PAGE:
Floridata Plant Encyclopedia

A Floridata Plant Profile 256 Viburnum odoratissimum

Common Names: sweet viburnum Family: Caprifoliaceae (honeysuckle Family)
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sweet viburnum
In early spring the sweet viburnum blooms producing cluster of small waxy flowers that are pleasantly fragrant (although some may find the pollen irritating).


Potentially a very large evergreen shrub or small tree, at maturity sweet viburnum may reach 20 ft (6.1 m) in height and 15 ft (4.6 m) wide. The leaves are smooth, bright green and about 6 in (15.2 cm) long. They are arranged oppositely on green stems in such a way that a healthy plant gives the impression of being quite robust and dense. Very mature specimens that have not been pruned will look more open and treelike. Tiny white flowers are held in great panicles in spring and are pleasingly fragrant. Berries are drupes that turn from red to black and are attractive to birds but they are only sparingly produced in Florida. Mature specimens are more likely to fruit.


Viburnum odoratissimum is native to Asia. It is often planted in the southern United States and in other semi-tropical areas.


Light: Full sun to light. Tolerates moderate shade, but may become scraggly under low light conditions. Moisture: Average to moist. Hardiness: USDA Zones 8 - 10. Propagation: Cuttings, layerage. Roots easily.
sweet viburnum trimmed as small trees
Sweet viburnum is a fast growing evergreen that can be sheared into a tight hedge, trimmed up into treelike forms as in the photo or left to grow naturally into large shrubby mounds or small trees.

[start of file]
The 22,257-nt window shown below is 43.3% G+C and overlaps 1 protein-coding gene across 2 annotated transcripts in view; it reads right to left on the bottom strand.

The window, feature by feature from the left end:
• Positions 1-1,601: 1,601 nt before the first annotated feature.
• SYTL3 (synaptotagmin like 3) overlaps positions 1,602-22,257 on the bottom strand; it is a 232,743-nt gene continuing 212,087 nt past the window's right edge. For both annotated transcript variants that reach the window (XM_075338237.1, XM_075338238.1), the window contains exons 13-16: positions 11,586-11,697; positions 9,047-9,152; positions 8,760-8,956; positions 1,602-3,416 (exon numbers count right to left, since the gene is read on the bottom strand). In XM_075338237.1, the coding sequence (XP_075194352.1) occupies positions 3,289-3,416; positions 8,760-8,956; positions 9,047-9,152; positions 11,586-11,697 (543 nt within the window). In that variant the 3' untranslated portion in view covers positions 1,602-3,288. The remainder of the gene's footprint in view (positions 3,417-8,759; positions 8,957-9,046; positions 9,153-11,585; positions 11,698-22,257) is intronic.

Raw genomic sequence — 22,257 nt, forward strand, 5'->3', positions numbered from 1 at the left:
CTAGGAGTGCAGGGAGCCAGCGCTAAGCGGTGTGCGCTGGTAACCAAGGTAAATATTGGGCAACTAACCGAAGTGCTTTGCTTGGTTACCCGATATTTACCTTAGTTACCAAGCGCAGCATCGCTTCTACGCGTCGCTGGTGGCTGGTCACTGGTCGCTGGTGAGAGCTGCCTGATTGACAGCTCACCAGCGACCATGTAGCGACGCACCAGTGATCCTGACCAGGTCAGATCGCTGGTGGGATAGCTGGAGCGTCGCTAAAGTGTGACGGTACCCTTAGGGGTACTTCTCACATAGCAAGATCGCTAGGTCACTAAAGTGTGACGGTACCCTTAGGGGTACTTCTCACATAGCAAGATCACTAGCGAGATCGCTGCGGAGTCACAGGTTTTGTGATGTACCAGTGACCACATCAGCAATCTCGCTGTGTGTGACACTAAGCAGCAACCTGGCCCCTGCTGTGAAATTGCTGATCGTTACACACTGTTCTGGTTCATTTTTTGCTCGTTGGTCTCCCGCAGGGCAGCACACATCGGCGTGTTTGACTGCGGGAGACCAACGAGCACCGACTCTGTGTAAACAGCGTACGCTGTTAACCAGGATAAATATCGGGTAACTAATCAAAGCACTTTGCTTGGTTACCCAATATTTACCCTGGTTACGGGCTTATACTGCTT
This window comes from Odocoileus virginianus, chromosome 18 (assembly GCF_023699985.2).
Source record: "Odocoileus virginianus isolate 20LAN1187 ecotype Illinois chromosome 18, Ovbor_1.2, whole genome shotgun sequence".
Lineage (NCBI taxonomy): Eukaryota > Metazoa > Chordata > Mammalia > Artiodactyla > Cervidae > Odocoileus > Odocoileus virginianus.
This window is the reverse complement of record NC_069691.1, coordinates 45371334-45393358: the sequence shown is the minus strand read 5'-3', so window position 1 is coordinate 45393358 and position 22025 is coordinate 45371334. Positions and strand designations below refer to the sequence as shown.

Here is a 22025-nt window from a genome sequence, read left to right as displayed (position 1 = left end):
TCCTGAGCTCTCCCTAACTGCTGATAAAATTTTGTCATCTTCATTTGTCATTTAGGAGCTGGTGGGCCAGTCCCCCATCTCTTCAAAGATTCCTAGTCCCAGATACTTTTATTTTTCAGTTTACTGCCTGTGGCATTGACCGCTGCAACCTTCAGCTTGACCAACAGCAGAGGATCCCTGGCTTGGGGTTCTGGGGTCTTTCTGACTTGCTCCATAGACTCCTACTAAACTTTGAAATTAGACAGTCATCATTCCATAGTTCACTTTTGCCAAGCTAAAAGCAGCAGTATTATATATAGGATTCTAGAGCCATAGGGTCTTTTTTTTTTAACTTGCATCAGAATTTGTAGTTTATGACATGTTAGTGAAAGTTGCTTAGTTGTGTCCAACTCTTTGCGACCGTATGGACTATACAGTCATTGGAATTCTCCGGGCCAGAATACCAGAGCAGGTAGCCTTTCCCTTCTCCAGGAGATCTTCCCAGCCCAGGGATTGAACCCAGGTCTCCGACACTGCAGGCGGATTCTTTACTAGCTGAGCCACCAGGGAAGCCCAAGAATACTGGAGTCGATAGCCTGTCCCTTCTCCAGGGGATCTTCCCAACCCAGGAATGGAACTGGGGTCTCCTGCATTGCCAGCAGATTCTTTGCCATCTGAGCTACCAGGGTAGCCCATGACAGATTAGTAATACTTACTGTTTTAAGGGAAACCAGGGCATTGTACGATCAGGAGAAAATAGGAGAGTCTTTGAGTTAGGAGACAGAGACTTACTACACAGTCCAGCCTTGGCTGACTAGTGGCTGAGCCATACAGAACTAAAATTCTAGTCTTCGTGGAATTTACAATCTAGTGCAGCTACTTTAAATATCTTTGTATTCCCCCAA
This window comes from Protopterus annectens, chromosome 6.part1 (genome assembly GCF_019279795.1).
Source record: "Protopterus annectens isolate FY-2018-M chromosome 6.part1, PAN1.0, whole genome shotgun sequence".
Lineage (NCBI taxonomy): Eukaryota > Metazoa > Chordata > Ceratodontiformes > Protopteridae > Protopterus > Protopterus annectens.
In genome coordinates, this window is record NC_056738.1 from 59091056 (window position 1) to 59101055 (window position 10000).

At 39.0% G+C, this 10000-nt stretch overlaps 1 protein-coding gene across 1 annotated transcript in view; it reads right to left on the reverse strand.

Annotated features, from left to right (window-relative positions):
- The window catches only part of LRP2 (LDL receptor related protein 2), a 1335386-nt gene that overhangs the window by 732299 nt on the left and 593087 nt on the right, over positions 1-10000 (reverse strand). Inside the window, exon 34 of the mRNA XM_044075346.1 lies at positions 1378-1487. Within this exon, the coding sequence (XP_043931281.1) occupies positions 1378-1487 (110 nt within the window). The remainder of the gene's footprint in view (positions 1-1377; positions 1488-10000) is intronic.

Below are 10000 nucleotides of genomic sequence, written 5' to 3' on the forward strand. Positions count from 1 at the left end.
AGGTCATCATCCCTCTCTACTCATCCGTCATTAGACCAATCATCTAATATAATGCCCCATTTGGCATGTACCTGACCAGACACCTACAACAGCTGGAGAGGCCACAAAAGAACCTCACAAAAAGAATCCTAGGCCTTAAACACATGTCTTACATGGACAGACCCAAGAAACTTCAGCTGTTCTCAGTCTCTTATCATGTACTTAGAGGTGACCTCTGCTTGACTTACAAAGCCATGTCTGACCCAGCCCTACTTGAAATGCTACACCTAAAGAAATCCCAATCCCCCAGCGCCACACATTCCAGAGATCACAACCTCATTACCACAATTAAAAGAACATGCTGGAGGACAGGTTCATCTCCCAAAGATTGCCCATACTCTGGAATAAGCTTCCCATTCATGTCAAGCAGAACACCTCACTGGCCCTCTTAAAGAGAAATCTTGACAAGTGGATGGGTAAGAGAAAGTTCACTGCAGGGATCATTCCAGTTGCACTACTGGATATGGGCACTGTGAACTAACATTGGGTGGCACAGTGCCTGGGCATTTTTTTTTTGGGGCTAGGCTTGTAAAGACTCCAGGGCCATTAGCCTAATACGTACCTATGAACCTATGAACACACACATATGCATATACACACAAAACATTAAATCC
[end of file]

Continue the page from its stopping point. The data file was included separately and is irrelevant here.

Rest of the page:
Us sweet viburnum as a hedge plant when a tall, thick, impenetrable screen is desired. In Central and South Florida, it is used for noise control, often by planting as a buffer between neighborhoods and highways. It may also be pruned to be tall but narrow, and used for complete enclosure of patio gardens. Plant sweet viburnum as a specimen and leave it to its own devices to become an attractive, evergreen tree that is perfect for small or formal settings. Do not plant too close to buildings or other structures. When used as a hedge or screen the experts recommend planting this shrub 5 ft (1.5 m) apart (as measured from the center of each plant). Considerably more space may be left between shrubs when full growth is intended.


It is one of the most gratifying shrubs to use as a hedge, because of its fast rate of growth and the beautiful springtime fragrance. It's beautiful, versatile and rarely bothered by pests or disease.

The sandanqua (Viburnum suspensum) is another fragrant viburnum that is grown in warmer Zones (8-10) where it blooms in late winter. The leatherleaf viburnum (Viburnum rhytidophyllum) is another handsome evergreen cousin, that although not fragrant, is hardy from Zone 5-7. The David viburnum (Viburnum davidii) is great for low evergreen hedges in cool summer areas like the Pacific Northwest.

Jack Scheper 05/29/97; updated 5/10/04

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Viburnum species profiled on Floridata:

Viburnum davidii

( David viburnum )

Viburnum dentatum

( arrow-wood, southern arrow-wood, arrow-wood viburnum )

Viburnum dilatatum

( linden viburnum )

Viburnum nudum

( possomhaw, smooth witherod, wild raisin, possum-haw )

Viburnum obovatum

( Walter's viburnum, small viburnum, small leaf viburnum )

Viburnum odoratissimum

( sweet viburnum )

Viburnum plicatum

( doublefile viburnum, Japanese snowball bush )

Viburnum rhytidophyllum

( leatherleaf viburnum )

Viburnum rufidulum

( rusty black-haw, southern black-haw )

Viburnum suspensum

( sandanqua viburnum, sandankwa viburnum )

Viburnum x burkwoodii

( Burkwood viburnum, snowball viburnum )

Viburnum x pragense

( Prague viburnum, Pragense viburnum )

Viburnum ‘Eskimo’

( Eskimo viburnum,service viburnum )

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